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However, boys in the intervention group were significantly less likely than boys in the control group to engage in dating violence (2.7 percent, compared to 7.1 percent).

Girls in both groups showed the same rates of dating violence (11.9 percent versus 12 percent).

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For example, higher levels of bonding to parents and enhanced social skills can protect girls against victimization.

Similarly, for boys, high levels of parental bonding have been found to be associated with less externalizing behavior, which in turn is associated with less teen dating violence victimization.

Programs and evidence to support programs will continue to evolve.

To find the most up-to-date evidence-based programs related to teen dating violence, go to Crime and search “teen dating violence” or related terms.

A four-year follow-up study found reductions in the likelihood of being a victim or a perpetrator of moderate psychological and physical violence as well as sexual violence among the eighth- and ninth-grade students from North Carolina who had participated in the Safe Dates Project; however, there were no reductions in the likelihood of being a victim of Further, findings showed that those students involved in the Safe Dates Project reported less acceptance of dating violence and traditional gender roles, a stronger belief in the need for help, and more awareness of services available in the community.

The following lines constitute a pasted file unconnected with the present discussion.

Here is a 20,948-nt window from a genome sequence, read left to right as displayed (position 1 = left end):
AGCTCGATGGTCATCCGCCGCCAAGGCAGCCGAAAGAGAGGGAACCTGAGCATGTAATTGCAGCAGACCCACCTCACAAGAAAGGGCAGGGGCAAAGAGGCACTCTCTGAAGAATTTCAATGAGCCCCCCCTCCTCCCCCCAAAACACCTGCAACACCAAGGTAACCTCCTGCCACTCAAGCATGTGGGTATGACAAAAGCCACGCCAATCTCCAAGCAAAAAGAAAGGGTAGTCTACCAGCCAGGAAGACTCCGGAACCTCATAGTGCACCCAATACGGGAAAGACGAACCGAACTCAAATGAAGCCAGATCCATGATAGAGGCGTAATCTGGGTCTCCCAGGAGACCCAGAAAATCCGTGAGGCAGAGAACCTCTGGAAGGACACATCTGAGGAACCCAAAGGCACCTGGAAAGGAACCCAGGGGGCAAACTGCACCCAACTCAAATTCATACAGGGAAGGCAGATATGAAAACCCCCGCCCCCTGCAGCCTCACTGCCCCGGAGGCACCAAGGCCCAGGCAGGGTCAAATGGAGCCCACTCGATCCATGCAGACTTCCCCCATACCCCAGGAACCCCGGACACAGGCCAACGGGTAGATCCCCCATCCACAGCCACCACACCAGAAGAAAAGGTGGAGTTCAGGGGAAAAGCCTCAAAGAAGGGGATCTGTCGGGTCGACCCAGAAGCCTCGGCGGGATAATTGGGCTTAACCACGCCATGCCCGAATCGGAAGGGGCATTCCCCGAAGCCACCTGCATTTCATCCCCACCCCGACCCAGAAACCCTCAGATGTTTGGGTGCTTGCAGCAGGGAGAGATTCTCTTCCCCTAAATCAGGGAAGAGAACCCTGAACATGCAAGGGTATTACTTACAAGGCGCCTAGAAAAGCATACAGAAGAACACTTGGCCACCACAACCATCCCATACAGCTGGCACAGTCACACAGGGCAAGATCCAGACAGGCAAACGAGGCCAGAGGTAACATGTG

Ending Violence is a curriculum designed for high school students that focuses on educating youth about the legal repercussions and protections for perpetrators and victims of dating violence.

The study looked at the effectiveness of a classroom curriculum, a school intervention at the building level, and a combination of the two.

The classroom intervention included six sessions in which there was an emphasis on the consequences of perpetrating teen dating violence (including state laws and penalties), the construction of gender roles, and healthy relationships.

The overwhelmingly majority of teens witness dating aggression or sexual violence among their peers, but many choose not to intervene — sometimes because they want to avoid drama, sometimes because they want to fuel drama, and sometimes because they’re afraid of second-guessing a more popular kid.

Those are among new findings from researchers at the University of New Hampshire’s Carsey School of Public Policy, who conducted a study that — though small — offers an unusual glimpse of bystander intervention among high school teenagers.

Specifically, youth in the intervention showed significantly greater declines in the use of coercive tactics within the dating relationship and enhanced motivation, interest, and understanding of the content of the program.

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